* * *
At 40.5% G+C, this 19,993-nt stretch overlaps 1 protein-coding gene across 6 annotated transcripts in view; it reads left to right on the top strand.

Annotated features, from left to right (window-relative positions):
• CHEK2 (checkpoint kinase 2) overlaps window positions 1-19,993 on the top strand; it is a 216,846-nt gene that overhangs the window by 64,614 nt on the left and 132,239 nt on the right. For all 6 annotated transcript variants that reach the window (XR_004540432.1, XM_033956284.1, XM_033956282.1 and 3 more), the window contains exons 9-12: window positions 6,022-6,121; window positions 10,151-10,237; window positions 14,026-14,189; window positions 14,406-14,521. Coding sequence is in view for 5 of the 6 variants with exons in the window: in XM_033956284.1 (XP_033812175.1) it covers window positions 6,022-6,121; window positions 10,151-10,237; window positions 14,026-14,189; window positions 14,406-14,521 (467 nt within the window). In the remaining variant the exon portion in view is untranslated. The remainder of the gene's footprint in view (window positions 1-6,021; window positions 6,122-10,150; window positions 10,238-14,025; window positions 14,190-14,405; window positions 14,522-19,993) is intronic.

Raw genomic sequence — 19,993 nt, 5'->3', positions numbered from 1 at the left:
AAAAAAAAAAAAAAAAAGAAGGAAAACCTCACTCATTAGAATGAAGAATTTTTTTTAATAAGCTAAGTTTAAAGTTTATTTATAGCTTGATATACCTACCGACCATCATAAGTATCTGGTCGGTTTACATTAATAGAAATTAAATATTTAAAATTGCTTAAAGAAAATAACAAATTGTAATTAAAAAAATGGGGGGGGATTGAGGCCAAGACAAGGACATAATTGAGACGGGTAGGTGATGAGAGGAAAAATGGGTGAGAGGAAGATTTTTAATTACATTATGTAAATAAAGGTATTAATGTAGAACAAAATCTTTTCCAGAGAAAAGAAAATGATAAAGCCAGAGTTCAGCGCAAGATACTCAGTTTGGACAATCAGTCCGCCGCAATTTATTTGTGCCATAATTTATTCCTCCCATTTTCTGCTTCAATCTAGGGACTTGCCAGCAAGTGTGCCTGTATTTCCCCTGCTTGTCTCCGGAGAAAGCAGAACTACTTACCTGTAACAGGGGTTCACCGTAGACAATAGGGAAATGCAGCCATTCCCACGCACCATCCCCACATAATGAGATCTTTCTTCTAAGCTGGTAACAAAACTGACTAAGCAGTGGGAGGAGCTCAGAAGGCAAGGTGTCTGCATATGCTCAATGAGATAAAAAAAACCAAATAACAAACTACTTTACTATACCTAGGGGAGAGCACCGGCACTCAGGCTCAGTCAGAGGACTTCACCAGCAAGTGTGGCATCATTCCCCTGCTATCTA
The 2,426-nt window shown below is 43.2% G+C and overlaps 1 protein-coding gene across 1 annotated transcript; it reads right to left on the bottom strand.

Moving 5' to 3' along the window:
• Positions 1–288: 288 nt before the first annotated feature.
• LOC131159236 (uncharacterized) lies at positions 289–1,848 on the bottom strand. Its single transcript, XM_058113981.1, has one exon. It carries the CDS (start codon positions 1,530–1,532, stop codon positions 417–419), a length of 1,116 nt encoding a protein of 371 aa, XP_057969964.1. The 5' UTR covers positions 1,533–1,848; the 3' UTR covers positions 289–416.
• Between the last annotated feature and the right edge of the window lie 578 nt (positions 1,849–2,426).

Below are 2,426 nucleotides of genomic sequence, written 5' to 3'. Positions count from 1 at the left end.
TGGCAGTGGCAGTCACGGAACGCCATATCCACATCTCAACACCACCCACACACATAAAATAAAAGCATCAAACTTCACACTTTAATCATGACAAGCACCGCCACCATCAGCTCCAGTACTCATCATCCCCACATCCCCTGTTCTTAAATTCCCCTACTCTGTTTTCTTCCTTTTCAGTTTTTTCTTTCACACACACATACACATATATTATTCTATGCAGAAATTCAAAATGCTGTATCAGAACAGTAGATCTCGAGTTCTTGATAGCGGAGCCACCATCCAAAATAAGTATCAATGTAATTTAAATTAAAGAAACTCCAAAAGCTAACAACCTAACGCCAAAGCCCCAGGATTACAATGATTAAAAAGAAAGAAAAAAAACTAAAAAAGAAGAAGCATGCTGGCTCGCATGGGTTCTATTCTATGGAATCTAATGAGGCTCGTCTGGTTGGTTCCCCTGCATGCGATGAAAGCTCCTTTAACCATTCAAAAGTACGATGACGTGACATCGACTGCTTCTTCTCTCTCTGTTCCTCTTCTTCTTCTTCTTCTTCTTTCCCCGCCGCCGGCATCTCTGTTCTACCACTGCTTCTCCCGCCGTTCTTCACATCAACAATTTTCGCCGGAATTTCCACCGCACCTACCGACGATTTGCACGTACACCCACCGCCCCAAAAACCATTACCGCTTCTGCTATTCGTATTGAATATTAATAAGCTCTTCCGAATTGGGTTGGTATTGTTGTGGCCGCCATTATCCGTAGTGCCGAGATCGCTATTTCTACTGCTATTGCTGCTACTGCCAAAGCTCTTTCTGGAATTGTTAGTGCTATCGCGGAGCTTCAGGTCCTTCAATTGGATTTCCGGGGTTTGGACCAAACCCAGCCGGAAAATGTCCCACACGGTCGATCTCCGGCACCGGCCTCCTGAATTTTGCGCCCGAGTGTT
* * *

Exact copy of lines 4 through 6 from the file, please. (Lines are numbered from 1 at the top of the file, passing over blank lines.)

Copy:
Raw genomic sequence — 19,993 nt, 5'->3', positions numbered from 1 at the left:
AAAAAAAAAAAAAAAAAGAAGGAAAACCTCACTCATTAGAATGAAGAATTTTTTTTAATAAGCTAAGTTTAAAGTTTATTTATAGCTTGATATACCTACCGACCATCATAAGTATCTGGTCGGTTTACATTAATAGAAATTAAATATTTAAAATTGCTTAAAGAAAATAACAAATTGTAATTAAAAAAATGGGGGGGGATTGAGGCCAAGACAAGGACATAATTGAGACGGGTAGGTGATGAGAGGAAAAATGGGTGAGAGGAAGATTTTTAATTACATTATGTAAATAAAGGTATTAATGTAGAACAAAATCTTTTCCAGAGAAAAGAAAATGATAAAGCCAGAGTTCAGCGCAAGATACTCAGTTTGGACAATCAGTCCGCCGCAATTTATTTGTGCCATAATTTATTCCTCCCATTTTCTGCTTCAATCTAGGGACTTGCCAGCAAGTGTGCCTGTATTTCCCCTGCTTGTCTCCGGAGAAAGCAGAACTACTTACCTGTAACAGGGGTTCACCGTAGACAATAGGGAAATGCAGCCATTCCCACGCACCATCCCCACATAATGAGATCTTTCTTCTAAGCTGGTAACAAAACTGACTAAGCAGTGGGAGGAGCTCAGAAGGCAAGGTGTCTGCATATGCTCAATGAGATAAAAAAAACCAAATAACAAACTACTTTACTATACCTAGGGGAGAGCACCGGCACTCAGGCTCAGTCAGAGGACTTCACCAGCAAGTGTGGCATCATTCCCCTGCTATCTA
The 2,426-nt window shown below is 43.2% G+C and overlaps 1 protein-coding gene across 1 annotated transcript; it reads right to left on the bottom strand.